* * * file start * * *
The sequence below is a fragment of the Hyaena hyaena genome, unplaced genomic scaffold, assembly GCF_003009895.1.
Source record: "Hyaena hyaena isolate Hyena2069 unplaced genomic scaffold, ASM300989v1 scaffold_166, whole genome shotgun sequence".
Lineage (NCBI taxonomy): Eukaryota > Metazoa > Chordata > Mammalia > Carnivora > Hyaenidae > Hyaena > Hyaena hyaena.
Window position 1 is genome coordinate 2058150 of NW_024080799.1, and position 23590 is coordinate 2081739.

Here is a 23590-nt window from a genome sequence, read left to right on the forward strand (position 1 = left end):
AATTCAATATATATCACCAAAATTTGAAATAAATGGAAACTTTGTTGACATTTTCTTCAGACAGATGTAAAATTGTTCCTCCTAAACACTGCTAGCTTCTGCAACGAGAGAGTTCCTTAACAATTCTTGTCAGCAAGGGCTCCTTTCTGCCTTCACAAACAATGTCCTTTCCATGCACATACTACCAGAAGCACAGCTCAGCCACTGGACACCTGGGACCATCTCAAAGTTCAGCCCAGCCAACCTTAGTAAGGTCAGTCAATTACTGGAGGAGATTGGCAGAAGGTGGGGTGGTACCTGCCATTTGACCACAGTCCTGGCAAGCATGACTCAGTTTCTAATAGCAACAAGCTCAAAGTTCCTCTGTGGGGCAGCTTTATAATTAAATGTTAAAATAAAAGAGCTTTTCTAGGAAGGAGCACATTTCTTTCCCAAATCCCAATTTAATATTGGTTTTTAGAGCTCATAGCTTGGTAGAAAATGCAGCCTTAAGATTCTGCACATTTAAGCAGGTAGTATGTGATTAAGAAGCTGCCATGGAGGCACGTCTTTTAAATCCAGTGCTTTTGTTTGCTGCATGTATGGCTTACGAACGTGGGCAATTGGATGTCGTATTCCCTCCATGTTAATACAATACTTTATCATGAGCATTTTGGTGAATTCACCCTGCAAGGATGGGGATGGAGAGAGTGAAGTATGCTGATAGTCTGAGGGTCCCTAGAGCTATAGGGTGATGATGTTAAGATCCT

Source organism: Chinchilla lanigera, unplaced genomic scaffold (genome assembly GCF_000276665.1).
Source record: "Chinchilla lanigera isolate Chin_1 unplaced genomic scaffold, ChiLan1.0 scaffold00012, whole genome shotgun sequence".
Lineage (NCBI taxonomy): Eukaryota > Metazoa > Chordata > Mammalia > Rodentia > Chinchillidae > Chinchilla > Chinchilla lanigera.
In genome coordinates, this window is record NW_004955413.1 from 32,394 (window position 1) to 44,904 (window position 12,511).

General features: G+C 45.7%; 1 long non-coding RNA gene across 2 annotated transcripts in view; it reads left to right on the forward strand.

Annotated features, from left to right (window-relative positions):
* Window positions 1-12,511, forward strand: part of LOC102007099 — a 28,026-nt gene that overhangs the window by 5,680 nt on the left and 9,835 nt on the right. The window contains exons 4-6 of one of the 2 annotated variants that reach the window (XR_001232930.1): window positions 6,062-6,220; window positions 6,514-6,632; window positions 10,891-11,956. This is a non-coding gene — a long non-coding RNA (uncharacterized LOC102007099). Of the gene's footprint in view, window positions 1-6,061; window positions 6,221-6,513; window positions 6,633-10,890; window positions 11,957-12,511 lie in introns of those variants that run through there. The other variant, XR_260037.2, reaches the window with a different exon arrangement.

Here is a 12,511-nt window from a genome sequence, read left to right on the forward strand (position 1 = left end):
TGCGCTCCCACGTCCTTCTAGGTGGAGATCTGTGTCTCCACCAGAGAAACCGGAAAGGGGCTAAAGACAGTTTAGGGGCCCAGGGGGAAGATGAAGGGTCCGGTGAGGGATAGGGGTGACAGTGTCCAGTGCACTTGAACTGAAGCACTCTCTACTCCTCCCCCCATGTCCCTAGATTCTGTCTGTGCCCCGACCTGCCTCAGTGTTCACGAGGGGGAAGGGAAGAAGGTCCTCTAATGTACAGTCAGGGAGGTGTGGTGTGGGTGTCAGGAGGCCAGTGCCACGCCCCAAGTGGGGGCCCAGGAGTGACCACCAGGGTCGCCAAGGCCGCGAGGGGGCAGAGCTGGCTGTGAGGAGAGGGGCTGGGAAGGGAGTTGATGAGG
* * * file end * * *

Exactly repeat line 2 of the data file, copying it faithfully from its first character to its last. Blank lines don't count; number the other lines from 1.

Source record: "Hyaena hyaena isolate Hyena2069 unplaced genomic scaffold, ASM300989v1 scaffold_166, whole genome shotgun sequence".